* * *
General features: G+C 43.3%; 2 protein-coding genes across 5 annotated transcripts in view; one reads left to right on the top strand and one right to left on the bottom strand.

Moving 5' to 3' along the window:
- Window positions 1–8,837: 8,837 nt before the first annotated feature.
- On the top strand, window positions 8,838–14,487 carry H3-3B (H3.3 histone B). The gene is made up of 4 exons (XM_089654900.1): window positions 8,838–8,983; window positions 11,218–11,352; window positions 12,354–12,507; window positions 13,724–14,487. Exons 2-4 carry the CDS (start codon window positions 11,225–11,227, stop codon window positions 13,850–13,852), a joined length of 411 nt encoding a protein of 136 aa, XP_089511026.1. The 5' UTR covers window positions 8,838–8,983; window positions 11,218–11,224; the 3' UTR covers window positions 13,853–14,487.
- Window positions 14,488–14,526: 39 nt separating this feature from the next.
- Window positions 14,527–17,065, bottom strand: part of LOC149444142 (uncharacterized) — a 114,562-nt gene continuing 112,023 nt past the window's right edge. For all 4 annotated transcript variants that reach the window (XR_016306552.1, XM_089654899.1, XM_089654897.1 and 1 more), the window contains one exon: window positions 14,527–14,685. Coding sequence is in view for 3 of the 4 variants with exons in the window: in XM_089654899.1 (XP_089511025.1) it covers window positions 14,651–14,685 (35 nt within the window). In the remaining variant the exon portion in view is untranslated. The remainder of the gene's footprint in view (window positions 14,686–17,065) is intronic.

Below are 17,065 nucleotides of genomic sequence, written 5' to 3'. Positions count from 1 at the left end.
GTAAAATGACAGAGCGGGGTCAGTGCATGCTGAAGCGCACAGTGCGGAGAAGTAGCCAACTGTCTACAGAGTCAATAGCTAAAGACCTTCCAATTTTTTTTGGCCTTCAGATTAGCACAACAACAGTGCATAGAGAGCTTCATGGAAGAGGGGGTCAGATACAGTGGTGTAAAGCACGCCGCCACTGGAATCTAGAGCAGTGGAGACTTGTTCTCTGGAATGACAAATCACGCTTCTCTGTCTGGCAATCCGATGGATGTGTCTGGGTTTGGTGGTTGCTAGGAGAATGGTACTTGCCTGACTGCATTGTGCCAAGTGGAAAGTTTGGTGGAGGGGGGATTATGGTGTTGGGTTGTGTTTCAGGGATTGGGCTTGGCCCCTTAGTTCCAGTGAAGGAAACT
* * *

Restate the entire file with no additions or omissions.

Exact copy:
General features: G+C 43.3%; 2 protein-coding genes across 5 annotated transcripts in view; one reads left to right on the top strand and one right to left on the bottom strand.

Moving 5' to 3' along the window:
- Window positions 1–8,837: 8,837 nt before the first annotated feature.
- On the top strand, window positions 8,838–14,487 carry H3-3B (H3.3 histone B). The gene is made up of 4 exons (XM_089654900.1): window positions 8,838–8,983; window positions 11,218–11,352; window positions 12,354–12,507; window positions 13,724–14,487. Exons 2-4 carry the CDS (start codon window positions 11,225–11,227, stop codon window positions 13,850–13,852), a joined length of 411 nt encoding a protein of 136 aa, XP_089511026.1. The 5' UTR covers window positions 8,838–8,983; window positions 11,218–11,224; the 3' UTR covers window positions 13,853–14,487.
- Window positions 14,488–14,526: 39 nt separating this feature from the next.
- Window positions 14,527–17,065, bottom strand: part of LOC149444142 (uncharacterized) — a 114,562-nt gene continuing 112,023 nt past the window's right edge. For all 4 annotated transcript variants that reach the window (XR_016306552.1, XM_089654899.1, XM_089654897.1 and 1 more), the window contains one exon: window positions 14,527–14,685. Coding sequence is in view for 3 of the 4 variants with exons in the window: in XM_089654899.1 (XP_089511025.1) it covers window positions 14,651–14,685 (35 nt within the window). In the remaining variant the exon portion in view is untranslated. The remainder of the gene's footprint in view (window positions 14,686–17,065) is intronic.

Below are 17,065 nucleotides of genomic sequence, written 5' to 3'. Positions count from 1 at the left end.
GTAAAATGACAGAGCGGGGTCAGTGCATGCTGAAGCGCACAGTGCGGAGAAGTAGCCAACTGTCTACAGAGTCAATAGCTAAAGACCTTCCAATTTTTTTTGGCCTTCAGATTAGCACAACAACAGTGCATAGAGAGCTTCATGGAAGAGGGGGTCAGATACAGTGGTGTAAAGCACGCCGCCACTGGAATCTAGAGCAGTGGAGACTTGTTCTCTGGAATGACAAATCACGCTTCTCTGTCTGGCAATCCGATGGATGTGTCTGGGTTTGGTGGTTGCTAGGAGAATGGTACTTGCCTGACTGCATTGTGCCAAGTGGAAAGTTTGGTGGAGGGGGGATTATGGTGTTGGGTTGTGTTTCAGGGATTGGGCTTGGCCCCTTAGTTCCAGTGAAGGAAACT